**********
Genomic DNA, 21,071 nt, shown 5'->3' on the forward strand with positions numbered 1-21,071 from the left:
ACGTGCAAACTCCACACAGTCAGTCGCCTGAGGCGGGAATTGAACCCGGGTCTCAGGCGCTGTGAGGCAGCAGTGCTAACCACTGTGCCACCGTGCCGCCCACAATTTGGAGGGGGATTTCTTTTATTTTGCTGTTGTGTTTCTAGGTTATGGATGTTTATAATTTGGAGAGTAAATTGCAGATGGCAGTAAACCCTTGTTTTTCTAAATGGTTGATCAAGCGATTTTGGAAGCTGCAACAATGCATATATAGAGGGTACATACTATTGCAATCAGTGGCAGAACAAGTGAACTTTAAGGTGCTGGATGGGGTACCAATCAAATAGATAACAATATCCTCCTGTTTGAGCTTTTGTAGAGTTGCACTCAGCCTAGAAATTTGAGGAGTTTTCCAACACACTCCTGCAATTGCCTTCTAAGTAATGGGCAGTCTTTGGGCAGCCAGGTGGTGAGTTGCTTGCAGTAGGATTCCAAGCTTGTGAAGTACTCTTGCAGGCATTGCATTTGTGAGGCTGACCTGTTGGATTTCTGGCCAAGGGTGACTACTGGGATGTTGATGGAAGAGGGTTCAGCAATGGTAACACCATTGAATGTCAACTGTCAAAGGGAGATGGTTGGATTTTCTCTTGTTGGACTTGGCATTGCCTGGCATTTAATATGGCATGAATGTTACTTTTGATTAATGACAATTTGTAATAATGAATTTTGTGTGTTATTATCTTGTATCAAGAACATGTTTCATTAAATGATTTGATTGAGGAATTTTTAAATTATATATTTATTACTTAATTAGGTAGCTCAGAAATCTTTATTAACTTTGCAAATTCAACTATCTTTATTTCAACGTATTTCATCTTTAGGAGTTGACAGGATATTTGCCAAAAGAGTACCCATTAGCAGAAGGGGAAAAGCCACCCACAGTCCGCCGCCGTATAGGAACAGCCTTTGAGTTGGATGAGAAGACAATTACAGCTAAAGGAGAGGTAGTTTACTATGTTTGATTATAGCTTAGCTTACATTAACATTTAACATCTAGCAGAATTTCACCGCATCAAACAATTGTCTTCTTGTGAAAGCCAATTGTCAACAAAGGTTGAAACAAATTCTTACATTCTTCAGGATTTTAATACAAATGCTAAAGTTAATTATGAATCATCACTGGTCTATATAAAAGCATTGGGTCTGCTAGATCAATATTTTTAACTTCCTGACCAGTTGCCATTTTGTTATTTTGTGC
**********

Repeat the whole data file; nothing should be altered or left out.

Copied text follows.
Genomic DNA, 21,071 nt, shown 5'->3' on the forward strand with positions numbered 1-21,071 from the left:
ACGTGCAAACTCCACACAGTCAGTCGCCTGAGGCGGGAATTGAACCCGGGTCTCAGGCGCTGTGAGGCAGCAGTGCTAACCACTGTGCCACCGTGCCGCCCACAATTTGGAGGGGGATTTCTTTTATTTTGCTGTTGTGTTTCTAGGTTATGGATGTTTATAATTTGGAGAGTAAATTGCAGATGGCAGTAAACCCTTGTTTTTCTAAATGGTTGATCAAGCGATTTTGGAAGCTGCAACAATGCATATATAGAGGGTACATACTATTGCAATCAGTGGCAGAACAAGTGAACTTTAAGGTGCTGGATGGGGTACCAATCAAATAGATAACAATATCCTCCTGTTTGAGCTTTTGTAGAGTTGCACTCAGCCTAGAAATTTGAGGAGTTTTCCAACACACTCCTGCAATTGCCTTCTAAGTAATGGGCAGTCTTTGGGCAGCCAGGTGGTGAGTTGCTTGCAGTAGGATTCCAAGCTTGTGAAGTACTCTTGCAGGCATTGCATTTGTGAGGCTGACCTGTTGGATTTCTGGCCAAGGGTGACTACTGGGATGTTGATGGAAGAGGGTTCAGCAATGGTAACACCATTGAATGTCAACTGTCAAAGGGAGATGGTTGGATTTTCTCTTGTTGGACTTGGCATTGCCTGGCATTTAATATGGCATGAATGTTACTTTTGATTAATGACAATTTGTAATAATGAATTTTGTGTGTTATTATCTTGTATCAAGAACATGTTTCATTAAATGATTTGATTGAGGAATTTTTAAATTATATATTTATTACTTAATTAGGTAGCTCAGAAATCTTTATTAACTTTGCAAATTCAACTATCTTTATTTCAACGTATTTCATCTTTAGGAGTTGACAGGATATTTGCCAAAAGAGTACCCATTAGCAGAAGGGGAAAAGCCACCCACAGTCCGCCGCCGTATAGGAACAGCCTTTGAGTTGGATGAGAAGACAATTACAGCTAAAGGAGAGGTAGTTTACTATGTTTGATTATAGCTTAGCTTACATTAACATTTAACATCTAGCAGAATTTCACCGCATCAAACAATTGTCTTCTTGTGAAAGCCAATTGTCAACAAAGGTTGAAACAAATTCTTACATTCTTCAGGATTTTAATACAAATGCTAAAGTTAATTATGAATCATCACTGGTCTATATAAAAGCATTGGGTCTGCTAGATCAATATTTTTAACTTCCTGACCAGTTGCCATTTTGTTATTTTGTGC